Wow. Ain’t that the truth! I could spend all day on the phone with Palm’s tech support trying to explain to they that their TouchStone charger doesn’t work worth a damn, and the Palm Pre’s charge-handling software is oh-so-buggy… Or I could spend 1 minute downvoting the item on Amazon.com, and 5 minutes writing a review stating that the $69 accessory doesn’t actually work as advertised. Which of those methods are the most effective? (Look for that blog post soon…)
Personally, I can’t think of a more robust online community where democracy, up/down voting, and reputations are as important and successful as the Ubuntu community. We’re producing an operating system and a vast set of applications (30K+ packages at my last check) in a super-democratic manner. Anyone can open bugs, offer fixes, commentary, review, etc. People gain reputations, and in our online community (Launchpad.net), everyone has a “Karma” score. While fuzzy, it does subtlety help “reward” some people for their contribution and establish/verify reputations. There’s a key parallel to Launchpad’s Karma in the Darknet.) And we have our own mission, against a nefarious, well-funded, ruthless enemy who restricts our software freedom, our Bug #1, filed by our own fearless leader, who also happens to be a wealthy computer programmer 😉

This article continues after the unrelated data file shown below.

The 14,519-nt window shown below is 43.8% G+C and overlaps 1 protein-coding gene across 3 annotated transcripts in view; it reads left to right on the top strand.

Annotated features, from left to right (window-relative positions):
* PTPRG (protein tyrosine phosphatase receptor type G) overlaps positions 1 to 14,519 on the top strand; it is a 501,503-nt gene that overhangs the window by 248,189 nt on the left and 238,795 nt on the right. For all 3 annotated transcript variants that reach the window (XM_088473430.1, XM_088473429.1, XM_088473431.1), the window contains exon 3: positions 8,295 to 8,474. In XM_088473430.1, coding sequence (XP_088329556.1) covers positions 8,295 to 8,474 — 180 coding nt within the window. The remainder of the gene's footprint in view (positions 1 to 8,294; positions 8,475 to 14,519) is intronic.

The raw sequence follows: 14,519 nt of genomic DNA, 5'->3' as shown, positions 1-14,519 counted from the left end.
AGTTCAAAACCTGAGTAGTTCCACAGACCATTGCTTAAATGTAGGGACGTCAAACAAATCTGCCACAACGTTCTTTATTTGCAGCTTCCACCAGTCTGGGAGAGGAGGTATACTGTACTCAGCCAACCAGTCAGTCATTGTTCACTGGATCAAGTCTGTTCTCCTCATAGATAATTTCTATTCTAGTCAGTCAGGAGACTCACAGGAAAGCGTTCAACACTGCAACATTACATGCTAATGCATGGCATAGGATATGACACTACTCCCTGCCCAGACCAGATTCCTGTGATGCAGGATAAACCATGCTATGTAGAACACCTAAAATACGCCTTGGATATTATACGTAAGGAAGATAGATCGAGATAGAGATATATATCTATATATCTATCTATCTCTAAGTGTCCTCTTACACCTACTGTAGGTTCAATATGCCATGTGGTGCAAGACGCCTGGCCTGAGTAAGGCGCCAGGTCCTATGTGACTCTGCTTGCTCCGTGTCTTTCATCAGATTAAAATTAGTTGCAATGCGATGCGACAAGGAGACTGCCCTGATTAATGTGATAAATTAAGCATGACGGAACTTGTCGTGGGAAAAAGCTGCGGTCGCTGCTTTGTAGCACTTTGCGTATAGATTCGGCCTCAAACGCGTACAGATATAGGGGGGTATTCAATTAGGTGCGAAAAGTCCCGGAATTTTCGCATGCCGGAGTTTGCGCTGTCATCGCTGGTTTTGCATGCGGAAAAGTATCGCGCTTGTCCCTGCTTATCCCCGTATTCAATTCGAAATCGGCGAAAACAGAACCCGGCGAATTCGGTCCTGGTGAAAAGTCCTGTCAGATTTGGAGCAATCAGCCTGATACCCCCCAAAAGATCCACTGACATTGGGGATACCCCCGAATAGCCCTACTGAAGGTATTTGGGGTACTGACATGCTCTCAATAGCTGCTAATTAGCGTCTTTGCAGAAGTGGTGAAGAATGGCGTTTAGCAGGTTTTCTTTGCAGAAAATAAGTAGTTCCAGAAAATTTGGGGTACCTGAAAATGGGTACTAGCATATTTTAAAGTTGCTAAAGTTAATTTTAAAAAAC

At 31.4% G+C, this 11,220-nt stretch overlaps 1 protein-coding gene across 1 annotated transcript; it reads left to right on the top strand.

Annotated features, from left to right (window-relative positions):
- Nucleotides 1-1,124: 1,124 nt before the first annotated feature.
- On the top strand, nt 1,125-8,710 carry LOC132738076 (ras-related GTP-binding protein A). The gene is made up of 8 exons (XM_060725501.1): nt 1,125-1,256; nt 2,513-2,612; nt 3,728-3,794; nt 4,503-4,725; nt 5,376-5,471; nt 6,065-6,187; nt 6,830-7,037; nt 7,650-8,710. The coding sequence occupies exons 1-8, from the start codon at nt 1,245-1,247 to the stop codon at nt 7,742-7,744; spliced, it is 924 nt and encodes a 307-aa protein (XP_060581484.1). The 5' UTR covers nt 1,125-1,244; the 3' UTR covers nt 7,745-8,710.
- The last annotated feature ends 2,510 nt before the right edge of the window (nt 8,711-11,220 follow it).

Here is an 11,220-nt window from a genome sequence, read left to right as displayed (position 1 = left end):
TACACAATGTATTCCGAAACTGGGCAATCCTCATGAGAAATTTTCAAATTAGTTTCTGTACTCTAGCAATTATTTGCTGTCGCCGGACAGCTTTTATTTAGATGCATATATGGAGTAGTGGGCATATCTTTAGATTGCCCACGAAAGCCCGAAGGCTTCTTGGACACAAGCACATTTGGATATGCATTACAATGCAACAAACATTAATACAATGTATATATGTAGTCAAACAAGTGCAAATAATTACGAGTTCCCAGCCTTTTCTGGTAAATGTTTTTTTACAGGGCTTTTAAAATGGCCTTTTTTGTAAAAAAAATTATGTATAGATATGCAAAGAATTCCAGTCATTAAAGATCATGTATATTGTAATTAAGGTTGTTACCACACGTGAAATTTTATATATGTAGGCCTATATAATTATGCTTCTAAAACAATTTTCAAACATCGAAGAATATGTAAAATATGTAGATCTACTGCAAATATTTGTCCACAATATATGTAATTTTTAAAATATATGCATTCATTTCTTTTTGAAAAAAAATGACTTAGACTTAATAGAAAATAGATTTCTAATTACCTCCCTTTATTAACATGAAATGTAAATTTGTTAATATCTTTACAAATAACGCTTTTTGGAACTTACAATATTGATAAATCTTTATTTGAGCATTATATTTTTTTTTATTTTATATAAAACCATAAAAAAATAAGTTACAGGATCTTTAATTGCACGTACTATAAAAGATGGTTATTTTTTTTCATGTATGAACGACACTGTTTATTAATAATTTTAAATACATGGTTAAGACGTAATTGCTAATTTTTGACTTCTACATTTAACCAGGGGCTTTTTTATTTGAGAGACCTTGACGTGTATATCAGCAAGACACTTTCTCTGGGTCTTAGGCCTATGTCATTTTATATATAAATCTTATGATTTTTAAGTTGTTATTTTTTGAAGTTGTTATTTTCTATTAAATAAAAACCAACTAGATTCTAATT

Forgive me, Daniel for perhaps reading too much into it, but there’s a very interesting parallel between Ubuntu’s struggles and successes and those in Freedom. I would be really interested to hear from other readers of the book on their opinions on the idea.
I enjoyed the ending to Freedom much more than the ending to Daemon. Somewhat rare in the techno-thriller genre, we have a sequel that delivers as much of a punch as the original, introduces new concepts, and truly compliments its predecessor. If you’re hoping to read more thought provoking literature in 2010, I’m pleased to recommend both Daemon and Freedom. And I believe there are many people in the Ubuntu (and other free software) communities that will identify with our hero’s plight in Freedom. Enjoy!